I have been spending the last few days in the beautiful countryside of Armenia, driving through the numerous mountains, valleys and other symbols of rural Armenia. This is a mountainous nation and the infrastructure throughout the country was built (originally by the Soviets and since expanded by Armenia) by blasting through these mountains. After spending the past few years in Middle America, this landscape is awe-inspiring to say the least. Unfortunately, my hosts do not share the same sentiment.
Microfinance is often criticized for having higher interest rates, at least when compared to more developed credit markets. While other blogs have done a great job of explaining why that is, I got a chance to experience it first-hand this week.
The mountains of Armenia are sprinkled with small villages. Basically, a decent sized town (pop. ~25,000) will be surrounded by a dozen villages (pop. 30 – 150) within a 15 – 20 mile radius. As a result, a microfinance organization (“MFI”) will have a satellite office at one of these towns and serve the region surrounding it. Delivering credit to these secluded villages often involves getting into an old Russian-made 4×4 and driving it through unpaved roads and sometimes, no roads at all. Considering the rain and snow in the mountains, this gets even worse in some months. A visit to one borrower can therefore take a team of two (for safety concerns) anywhere from two to four hours. Given that these offices are staffed leanly to begin with and the fact that MFI’s have pretty limited budgets, the cost of servicing a loan can quickly add up.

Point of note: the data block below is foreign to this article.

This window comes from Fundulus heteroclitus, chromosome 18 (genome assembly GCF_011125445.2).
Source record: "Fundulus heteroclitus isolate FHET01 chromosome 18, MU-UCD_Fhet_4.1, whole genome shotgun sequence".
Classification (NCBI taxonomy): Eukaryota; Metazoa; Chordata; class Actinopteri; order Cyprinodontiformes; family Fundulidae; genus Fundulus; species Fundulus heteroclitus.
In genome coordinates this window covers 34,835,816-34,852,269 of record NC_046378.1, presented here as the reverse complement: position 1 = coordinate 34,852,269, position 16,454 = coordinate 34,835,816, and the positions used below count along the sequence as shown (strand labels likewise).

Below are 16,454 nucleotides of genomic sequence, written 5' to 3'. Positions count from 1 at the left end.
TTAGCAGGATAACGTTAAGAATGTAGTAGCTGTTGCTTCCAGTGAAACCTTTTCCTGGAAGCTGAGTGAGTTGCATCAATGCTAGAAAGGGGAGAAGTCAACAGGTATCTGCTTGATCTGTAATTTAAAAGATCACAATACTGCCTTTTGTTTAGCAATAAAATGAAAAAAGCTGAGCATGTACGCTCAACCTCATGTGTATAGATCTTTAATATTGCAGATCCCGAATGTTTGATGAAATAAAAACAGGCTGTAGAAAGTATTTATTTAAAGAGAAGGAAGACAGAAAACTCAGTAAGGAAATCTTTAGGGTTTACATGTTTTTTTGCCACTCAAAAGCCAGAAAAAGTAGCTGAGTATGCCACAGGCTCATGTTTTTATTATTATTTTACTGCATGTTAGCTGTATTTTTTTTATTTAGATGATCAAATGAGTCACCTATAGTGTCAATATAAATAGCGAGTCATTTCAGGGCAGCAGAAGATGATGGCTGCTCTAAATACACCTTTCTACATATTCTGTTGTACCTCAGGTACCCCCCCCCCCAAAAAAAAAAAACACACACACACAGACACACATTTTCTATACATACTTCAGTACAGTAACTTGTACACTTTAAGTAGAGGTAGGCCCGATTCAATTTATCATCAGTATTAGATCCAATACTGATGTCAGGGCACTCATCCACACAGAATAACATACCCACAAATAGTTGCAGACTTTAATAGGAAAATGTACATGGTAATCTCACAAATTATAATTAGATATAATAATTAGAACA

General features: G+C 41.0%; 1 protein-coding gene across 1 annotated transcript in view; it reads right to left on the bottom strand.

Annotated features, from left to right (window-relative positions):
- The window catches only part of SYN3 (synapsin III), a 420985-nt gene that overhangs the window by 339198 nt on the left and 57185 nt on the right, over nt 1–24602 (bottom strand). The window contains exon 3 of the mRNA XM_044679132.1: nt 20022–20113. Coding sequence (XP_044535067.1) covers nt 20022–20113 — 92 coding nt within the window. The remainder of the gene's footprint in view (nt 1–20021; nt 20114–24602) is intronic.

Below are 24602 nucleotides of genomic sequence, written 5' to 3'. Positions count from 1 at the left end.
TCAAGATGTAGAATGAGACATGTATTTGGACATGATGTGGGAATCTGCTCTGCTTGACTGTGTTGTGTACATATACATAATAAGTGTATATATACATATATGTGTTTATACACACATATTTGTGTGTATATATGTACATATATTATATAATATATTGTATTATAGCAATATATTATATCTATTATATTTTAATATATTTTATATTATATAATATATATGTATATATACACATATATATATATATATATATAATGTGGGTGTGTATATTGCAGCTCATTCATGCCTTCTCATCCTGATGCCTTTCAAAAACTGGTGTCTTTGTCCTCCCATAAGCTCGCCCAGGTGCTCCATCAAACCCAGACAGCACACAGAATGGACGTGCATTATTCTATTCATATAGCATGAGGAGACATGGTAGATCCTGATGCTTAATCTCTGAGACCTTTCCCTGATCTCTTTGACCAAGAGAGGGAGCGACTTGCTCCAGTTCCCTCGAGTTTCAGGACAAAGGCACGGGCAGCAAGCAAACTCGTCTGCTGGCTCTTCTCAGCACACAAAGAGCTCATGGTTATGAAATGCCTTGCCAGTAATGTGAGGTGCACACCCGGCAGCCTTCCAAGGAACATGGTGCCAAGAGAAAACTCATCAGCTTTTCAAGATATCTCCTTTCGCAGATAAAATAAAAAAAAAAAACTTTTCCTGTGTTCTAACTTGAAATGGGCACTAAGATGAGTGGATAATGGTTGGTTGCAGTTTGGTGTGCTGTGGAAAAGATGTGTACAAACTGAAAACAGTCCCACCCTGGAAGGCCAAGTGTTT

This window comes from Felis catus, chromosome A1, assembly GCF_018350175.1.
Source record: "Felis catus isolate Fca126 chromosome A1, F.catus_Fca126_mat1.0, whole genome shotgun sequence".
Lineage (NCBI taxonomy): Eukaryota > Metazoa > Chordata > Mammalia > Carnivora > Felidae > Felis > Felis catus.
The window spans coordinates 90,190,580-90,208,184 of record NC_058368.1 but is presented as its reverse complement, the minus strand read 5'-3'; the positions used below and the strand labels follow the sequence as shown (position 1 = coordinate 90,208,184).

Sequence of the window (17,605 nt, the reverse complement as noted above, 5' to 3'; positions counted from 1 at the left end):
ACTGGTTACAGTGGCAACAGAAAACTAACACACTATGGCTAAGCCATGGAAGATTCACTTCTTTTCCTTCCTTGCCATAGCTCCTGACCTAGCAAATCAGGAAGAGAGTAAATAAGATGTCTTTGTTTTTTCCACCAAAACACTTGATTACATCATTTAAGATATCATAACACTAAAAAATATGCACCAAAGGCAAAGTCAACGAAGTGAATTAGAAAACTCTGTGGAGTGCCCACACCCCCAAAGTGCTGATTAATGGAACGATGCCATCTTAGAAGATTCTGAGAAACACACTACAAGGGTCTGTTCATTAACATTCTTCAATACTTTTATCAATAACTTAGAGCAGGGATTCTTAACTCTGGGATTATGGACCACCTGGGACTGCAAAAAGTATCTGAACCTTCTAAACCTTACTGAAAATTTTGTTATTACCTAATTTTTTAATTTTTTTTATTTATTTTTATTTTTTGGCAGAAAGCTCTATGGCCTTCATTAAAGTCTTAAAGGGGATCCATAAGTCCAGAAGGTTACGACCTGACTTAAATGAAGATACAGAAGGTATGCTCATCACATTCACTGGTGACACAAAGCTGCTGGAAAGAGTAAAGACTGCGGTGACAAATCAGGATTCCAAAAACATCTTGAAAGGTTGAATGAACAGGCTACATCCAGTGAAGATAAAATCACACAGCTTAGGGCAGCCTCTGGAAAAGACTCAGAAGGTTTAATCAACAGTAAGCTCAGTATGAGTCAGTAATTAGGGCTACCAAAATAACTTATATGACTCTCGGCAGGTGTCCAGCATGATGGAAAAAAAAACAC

One could argue that servicing only a handful of villagers in remote locations is not smart business. Certainly, in a profit-driven environment, these borrowers would not be worth the cost. However, MFI’s make a concentrated effort to service the very clients traditional financial organizations do not. I think I can say safely claim that most Kiva lenders are also looking to reach these very borrowers: those with limited access to credit, operating in non-traditional markets and nevertheless, successful business owners in their own right.
This trip has helped me better understand the work that goes behind MFI’s who work in remote locations. While I continue to marvel at the beauty of Armenia’s countryside, I hope this gives some of the readers (and lenders) an example of one of the drivers of pricing in microfinance and the circumstances under which local loan officers often do their work.
Abhishek Banerjee is a Kiva Fellow (KF13) currently based in Yerevan, Armenia. Want to volunteer with the Kiva Fellows Program? Learn more here and apply to be a Fellow!